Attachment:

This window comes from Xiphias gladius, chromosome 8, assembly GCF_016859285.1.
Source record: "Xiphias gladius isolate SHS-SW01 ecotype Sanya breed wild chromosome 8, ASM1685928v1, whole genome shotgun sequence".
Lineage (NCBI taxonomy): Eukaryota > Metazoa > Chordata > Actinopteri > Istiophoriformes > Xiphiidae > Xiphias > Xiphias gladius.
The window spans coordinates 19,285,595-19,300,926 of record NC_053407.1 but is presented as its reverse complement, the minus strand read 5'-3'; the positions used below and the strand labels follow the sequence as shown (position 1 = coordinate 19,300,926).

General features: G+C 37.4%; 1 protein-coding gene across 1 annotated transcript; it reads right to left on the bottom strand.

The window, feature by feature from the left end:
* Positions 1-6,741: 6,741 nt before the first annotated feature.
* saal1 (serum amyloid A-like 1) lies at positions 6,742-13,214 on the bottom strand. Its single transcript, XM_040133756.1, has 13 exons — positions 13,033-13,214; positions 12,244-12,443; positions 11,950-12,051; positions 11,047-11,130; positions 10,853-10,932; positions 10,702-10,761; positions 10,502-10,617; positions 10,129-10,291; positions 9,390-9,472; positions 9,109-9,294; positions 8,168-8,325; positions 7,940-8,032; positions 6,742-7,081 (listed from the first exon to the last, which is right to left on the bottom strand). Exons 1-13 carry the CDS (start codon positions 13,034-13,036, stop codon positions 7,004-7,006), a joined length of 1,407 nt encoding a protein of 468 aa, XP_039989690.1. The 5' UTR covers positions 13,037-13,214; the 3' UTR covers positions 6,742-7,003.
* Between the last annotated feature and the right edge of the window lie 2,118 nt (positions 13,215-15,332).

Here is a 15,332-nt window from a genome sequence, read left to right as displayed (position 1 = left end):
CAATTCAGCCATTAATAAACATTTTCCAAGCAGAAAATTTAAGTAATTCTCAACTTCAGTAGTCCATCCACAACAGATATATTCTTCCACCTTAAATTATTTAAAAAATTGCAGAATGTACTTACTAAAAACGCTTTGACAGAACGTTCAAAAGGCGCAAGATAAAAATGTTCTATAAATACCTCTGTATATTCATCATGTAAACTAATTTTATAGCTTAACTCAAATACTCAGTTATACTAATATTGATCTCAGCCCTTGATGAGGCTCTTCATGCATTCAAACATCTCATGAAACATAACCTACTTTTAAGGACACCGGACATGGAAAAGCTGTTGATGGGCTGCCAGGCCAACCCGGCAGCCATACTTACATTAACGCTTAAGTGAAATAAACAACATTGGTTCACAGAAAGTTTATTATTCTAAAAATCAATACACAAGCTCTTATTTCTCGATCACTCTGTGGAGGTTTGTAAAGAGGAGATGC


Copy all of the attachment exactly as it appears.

This window comes from Xiphias gladius, chromosome 8, assembly GCF_016859285.1.
Source record: "Xiphias gladius isolate SHS-SW01 ecotype Sanya breed wild chromosome 8, ASM1685928v1, whole genome shotgun sequence".
Lineage (NCBI taxonomy): Eukaryota > Metazoa > Chordata > Actinopteri > Istiophoriformes > Xiphiidae > Xiphias > Xiphias gladius.
The window spans coordinates 19,285,595-19,300,926 of record NC_053407.1 but is presented as its reverse complement, the minus strand read 5'-3'; the positions used below and the strand labels follow the sequence as shown (position 1 = coordinate 19,300,926).

General features: G+C 37.4%; 1 protein-coding gene across 1 annotated transcript; it reads right to left on the bottom strand.

The window, feature by feature from the left end:
* Positions 1-6,741: 6,741 nt before the first annotated feature.
* saal1 (serum amyloid A-like 1) lies at positions 6,742-13,214 on the bottom strand. Its single transcript, XM_040133756.1, has 13 exons — positions 13,033-13,214; positions 12,244-12,443; positions 11,950-12,051; positions 11,047-11,130; positions 10,853-10,932; positions 10,702-10,761; positions 10,502-10,617; positions 10,129-10,291; positions 9,390-9,472; positions 9,109-9,294; positions 8,168-8,325; positions 7,940-8,032; positions 6,742-7,081 (listed from the first exon to the last, which is right to left on the bottom strand). Exons 1-13 carry the CDS (start codon positions 13,034-13,036, stop codon positions 7,004-7,006), a joined length of 1,407 nt encoding a protein of 468 aa, XP_039989690.1. The 5' UTR covers positions 13,037-13,214; the 3' UTR covers positions 6,742-7,003.
* Between the last annotated feature and the right edge of the window lie 2,118 nt (positions 13,215-15,332).

Here is a 15,332-nt window from a genome sequence, read left to right as displayed (position 1 = left end):
CAATTCAGCCATTAATAAACATTTTCCAAGCAGAAAATTTAAGTAATTCTCAACTTCAGTAGTCCATCCACAACAGATATATTCTTCCACCTTAAATTATTTAAAAAATTGCAGAATGTACTTACTAAAAACGCTTTGACAGAACGTTCAAAAGGCGCAAGATAAAAATGTTCTATAAATACCTCTGTATATTCATCATGTAAACTAATTTTATAGCTTAACTCAAATACTCAGTTATACTAATATTGATCTCAGCCCTTGATGAGGCTCTTCATGCATTCAAACATCTCATGAAACATAACCTACTTTTAAGGACACCGGACATGGAAAAGCTGTTGATGGGCTGCCAGGCCAACCCGGCAGCCATACTTACATTAACGCTTAAGTGAAATAAACAACATTGGTTCACAGAAAGTTTATTATTCTAAAAATCAATACACAAGCTCTTATTTCTCGATCACTCTGTGGAGGTTTGTAAAGAGGAGATGC